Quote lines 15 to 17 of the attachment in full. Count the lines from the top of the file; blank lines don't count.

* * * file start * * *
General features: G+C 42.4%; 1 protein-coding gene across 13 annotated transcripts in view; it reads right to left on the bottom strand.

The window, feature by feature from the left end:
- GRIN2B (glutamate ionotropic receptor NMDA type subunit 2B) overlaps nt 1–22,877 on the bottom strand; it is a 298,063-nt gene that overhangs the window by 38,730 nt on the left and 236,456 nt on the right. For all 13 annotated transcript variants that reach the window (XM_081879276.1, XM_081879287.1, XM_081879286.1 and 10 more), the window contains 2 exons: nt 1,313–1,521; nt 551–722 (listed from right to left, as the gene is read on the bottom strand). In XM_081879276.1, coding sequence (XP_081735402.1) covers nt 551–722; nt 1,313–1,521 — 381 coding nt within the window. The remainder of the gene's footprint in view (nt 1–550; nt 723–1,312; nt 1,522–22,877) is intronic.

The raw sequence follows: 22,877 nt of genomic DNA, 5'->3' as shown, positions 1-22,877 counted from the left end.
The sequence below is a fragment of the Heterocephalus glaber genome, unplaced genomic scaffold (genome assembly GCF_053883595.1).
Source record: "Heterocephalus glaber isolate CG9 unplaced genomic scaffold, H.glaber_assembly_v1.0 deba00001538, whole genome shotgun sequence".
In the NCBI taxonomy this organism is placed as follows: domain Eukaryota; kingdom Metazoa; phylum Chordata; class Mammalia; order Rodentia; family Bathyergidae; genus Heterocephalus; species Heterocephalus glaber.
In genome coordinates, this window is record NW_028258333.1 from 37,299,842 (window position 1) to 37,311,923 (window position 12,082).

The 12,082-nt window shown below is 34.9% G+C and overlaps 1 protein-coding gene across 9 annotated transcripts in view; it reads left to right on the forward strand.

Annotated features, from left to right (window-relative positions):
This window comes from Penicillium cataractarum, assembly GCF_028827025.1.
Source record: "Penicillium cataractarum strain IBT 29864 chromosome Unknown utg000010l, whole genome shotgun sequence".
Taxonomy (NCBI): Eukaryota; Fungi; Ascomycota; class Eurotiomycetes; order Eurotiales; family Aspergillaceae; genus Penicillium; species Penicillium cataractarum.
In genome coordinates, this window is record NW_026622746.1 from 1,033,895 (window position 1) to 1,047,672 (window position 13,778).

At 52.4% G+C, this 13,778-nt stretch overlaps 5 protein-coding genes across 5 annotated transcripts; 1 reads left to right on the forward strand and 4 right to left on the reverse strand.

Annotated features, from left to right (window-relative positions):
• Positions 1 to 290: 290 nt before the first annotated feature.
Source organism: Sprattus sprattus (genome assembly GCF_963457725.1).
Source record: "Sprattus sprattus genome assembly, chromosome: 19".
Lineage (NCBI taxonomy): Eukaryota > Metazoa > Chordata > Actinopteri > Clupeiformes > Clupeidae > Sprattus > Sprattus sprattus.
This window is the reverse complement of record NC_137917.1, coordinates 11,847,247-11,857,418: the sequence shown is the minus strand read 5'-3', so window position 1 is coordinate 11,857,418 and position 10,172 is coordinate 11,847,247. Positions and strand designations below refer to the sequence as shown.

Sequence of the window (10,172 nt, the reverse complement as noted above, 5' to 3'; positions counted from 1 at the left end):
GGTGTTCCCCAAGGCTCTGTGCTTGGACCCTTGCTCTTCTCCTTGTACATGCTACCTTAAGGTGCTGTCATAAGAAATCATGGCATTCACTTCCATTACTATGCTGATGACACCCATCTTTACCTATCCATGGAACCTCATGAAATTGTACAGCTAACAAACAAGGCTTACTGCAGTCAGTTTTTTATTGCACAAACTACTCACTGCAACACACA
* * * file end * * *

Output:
At 52.4% G+C, this 13,778-nt stretch overlaps 5 protein-coding genes across 5 annotated transcripts; 1 reads left to right on the forward strand and 4 right to left on the reverse strand.

Annotated features, from left to right (window-relative positions):
• Positions 1 to 290: 290 nt before the first annotated feature.